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What is the convolution of an antipodal (that is alternating 1 and -1) pulse train with a rectangular pulse of duration T in the time domain? I am having trouble picturing this.

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    \$\begingroup\$ Look up "square wave" and you'll find images to help you picture it. I'm going to go look up what convolution means other than the standard definition, but this looks like a homework question, which means there is a minimum standard of effort. Show your attempt at a solution. How would you solve a convolution problem for a DC voltage or for a sine wave or triangle wave? \$\endgroup\$
    – K H
    Feb 13 '21 at 4:09
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    \$\begingroup\$ Ok I had to look that up. If you check out the wikipedia article on convolution, they've provided visual examples. The convolution appears to be a formula for the overlapping area as you move one pulse shape past the other. \$\endgroup\$
    – K H
    Feb 13 '21 at 4:30
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    \$\begingroup\$ @user4434 How will knowing the convolution help you if you don't know what it means? Did the Wikipedia article help you? \$\endgroup\$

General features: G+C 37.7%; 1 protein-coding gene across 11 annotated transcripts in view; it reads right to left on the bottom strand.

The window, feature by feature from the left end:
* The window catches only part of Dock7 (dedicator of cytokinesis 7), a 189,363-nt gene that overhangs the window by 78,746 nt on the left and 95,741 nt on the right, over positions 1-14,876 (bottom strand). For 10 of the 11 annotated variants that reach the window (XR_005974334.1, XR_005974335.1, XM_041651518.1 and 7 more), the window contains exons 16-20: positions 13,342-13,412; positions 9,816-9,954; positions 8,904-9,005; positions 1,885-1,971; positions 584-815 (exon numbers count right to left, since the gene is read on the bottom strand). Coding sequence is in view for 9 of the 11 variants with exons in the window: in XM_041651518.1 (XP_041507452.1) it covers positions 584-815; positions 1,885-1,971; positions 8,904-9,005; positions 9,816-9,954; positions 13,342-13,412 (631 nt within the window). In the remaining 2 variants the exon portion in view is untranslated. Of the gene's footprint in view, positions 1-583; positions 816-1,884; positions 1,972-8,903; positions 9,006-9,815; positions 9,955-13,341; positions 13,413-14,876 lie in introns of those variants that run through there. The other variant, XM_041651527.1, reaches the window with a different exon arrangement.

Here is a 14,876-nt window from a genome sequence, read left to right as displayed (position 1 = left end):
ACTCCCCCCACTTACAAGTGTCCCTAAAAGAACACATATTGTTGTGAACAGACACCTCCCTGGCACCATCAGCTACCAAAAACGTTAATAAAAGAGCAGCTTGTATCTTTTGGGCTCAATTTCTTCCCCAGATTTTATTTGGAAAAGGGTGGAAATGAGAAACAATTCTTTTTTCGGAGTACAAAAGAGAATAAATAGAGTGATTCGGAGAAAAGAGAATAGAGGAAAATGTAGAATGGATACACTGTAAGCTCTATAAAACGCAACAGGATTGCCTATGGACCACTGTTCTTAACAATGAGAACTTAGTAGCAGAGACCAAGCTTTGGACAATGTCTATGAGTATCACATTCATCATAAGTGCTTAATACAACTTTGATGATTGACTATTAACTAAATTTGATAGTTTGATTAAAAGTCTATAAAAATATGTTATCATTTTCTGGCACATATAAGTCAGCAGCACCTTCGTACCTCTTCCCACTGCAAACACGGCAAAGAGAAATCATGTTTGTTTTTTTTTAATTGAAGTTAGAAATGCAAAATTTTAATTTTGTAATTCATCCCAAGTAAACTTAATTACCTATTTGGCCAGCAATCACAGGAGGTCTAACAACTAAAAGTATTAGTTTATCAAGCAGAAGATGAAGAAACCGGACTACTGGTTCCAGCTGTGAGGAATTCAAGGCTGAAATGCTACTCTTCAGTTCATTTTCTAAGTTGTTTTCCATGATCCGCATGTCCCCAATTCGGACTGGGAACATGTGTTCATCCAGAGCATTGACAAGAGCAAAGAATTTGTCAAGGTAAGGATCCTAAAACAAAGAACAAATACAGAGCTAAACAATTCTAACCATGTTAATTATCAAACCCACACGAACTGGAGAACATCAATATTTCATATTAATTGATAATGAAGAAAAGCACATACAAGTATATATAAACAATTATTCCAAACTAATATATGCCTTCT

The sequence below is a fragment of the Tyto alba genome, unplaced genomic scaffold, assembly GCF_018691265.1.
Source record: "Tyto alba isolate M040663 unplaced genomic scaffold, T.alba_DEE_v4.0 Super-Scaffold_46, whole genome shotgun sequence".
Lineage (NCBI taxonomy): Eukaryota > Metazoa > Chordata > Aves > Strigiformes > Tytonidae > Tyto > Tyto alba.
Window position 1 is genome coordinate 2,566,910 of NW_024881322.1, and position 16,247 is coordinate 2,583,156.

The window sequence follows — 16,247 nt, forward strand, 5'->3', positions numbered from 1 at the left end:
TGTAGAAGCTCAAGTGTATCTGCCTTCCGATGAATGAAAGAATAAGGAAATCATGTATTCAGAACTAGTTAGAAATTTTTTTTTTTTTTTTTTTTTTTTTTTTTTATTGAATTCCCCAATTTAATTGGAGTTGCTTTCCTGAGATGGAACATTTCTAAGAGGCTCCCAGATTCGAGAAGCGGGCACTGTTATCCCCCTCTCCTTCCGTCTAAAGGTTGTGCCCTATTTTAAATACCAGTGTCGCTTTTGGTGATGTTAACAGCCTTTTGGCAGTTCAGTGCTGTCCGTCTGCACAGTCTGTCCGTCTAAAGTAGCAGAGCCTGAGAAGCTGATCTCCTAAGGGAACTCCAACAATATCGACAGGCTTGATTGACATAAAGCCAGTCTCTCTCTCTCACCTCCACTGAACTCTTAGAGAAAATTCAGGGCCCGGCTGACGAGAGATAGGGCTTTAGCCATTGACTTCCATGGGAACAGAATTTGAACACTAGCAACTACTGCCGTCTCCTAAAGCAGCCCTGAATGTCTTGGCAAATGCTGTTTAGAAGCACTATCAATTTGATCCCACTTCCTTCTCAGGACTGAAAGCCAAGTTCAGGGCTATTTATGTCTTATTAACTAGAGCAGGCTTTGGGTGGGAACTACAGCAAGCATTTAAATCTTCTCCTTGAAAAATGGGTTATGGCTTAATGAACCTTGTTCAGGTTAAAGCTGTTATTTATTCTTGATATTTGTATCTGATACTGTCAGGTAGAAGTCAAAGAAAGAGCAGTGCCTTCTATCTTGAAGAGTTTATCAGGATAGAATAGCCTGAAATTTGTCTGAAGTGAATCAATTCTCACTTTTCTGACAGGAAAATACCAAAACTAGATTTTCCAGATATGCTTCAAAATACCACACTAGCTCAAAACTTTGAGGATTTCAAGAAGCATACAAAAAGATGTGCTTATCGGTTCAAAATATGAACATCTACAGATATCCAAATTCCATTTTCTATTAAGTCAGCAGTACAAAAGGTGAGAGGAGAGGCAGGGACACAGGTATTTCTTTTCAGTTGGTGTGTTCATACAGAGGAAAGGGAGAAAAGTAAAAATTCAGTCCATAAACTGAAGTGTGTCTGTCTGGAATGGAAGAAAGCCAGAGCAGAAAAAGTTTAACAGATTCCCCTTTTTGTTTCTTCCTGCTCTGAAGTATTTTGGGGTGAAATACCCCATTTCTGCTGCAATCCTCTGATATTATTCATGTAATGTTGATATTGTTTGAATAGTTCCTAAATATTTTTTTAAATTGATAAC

– K H
    Feb 13 '21 at 4:43
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    \$\begingroup\$ Is the system continuous-time or discrete-time system? Please provide a clear, well drawn picture of both the signals. Pleas add all the things you have already tried out to find tbe answer. \$\endgroup\$
    – AJN
    Feb 13 '21 at 8:57
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    \$\begingroup\$ The answer strongly depends on the time gap between impulses and time duration of the rectangular pulse. If the impulses are spaced far apart in time/samples, the result is just a pulse train with same spacing. If not, the result is probably a mixture of staircases. \$\endgroup\$
    – AJN
    Feb 13 '21 at 8:59

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